August 4, 2016

This report provides a broad index measure of business startup activity in the United States. It is an equally weighted index of three normalized measures of startup activity:The Rate of New Entrepreneurs in the economy, calculated as the percentage of adults becoming entrepreneurs in a given month.The Opportunity Share of New Entrepreneurs, calculated as the percentage of new entrepreneurs driven primarily by "opportunity" vs. "necessity."The Startup Density of a region, measured as the number of new employer businesses normalized by total business population.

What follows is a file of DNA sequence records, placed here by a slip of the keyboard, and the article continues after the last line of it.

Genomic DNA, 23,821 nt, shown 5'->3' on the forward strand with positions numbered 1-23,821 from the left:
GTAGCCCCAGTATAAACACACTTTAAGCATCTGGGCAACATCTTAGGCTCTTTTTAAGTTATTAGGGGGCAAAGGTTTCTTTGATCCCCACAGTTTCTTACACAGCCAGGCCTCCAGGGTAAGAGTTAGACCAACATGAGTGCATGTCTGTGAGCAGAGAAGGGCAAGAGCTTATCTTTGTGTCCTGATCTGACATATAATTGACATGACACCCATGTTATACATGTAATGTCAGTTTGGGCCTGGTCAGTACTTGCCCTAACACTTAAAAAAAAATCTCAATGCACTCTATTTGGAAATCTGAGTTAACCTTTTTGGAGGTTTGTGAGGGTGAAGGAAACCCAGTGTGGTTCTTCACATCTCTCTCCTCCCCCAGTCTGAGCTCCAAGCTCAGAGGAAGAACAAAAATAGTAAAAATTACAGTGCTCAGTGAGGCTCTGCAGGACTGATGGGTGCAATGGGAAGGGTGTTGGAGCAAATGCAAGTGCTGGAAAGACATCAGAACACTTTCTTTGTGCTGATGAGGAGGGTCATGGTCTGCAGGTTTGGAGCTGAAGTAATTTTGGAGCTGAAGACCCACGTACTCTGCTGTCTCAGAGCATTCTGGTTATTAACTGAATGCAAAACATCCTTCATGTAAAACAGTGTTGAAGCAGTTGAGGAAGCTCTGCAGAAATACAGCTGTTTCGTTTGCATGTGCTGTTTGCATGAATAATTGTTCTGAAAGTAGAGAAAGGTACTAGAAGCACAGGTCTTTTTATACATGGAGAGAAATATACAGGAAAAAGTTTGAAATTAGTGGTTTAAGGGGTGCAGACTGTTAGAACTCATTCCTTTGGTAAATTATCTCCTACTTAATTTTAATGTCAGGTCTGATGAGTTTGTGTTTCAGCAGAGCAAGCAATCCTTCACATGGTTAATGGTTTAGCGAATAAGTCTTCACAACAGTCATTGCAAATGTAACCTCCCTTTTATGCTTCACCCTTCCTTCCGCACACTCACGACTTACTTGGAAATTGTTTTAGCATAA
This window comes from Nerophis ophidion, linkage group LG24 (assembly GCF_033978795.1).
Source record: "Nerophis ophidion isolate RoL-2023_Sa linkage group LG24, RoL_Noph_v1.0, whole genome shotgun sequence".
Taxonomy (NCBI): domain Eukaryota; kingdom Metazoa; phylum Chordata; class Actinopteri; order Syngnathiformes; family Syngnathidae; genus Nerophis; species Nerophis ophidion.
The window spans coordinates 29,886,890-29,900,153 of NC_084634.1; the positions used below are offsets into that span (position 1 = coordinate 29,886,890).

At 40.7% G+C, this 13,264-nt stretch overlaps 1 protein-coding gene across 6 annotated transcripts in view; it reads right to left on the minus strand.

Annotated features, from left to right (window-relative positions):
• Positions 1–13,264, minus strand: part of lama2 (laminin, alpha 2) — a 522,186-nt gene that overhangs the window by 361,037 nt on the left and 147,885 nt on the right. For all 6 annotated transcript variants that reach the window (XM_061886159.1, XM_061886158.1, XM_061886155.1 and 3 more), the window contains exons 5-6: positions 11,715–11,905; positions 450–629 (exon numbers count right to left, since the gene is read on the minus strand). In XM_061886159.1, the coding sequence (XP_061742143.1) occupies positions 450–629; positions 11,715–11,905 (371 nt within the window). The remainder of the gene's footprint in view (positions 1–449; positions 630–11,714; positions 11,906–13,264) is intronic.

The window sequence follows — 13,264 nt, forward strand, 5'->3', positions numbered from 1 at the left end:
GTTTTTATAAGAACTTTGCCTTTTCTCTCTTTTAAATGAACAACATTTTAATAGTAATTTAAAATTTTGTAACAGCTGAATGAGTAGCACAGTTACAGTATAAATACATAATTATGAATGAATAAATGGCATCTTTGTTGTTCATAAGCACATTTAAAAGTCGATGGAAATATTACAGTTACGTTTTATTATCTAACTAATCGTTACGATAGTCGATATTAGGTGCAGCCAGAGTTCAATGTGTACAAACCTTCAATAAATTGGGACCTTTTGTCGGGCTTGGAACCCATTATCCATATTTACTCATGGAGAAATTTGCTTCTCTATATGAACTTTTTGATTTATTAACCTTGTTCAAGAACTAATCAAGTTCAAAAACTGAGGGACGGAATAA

Will They Stay or Will They Go? International STEM Students Are Up for Grabs

July 11, 2016

The proportion of international PhD-level students on temporary visas to study STEM subjects in the United States has doubled over the past thirty years. Further, these students are much more likely than domestic students to major in and graduate with STEM-related doctoral degrees and to pursue careers in high-tech firms. The United States stands to lose its significant investment in these highly qualified students—and their potential contributions to U.S. entrepreneurship and innovation—if they return to their home countries after completing their degrees or post-doctoral work. We explore why foreign doctoral students choose to study in the United States and what compels them to either remain in the country or return home after earning their PhDs. We also compare their future plans with those of domestic PhD students.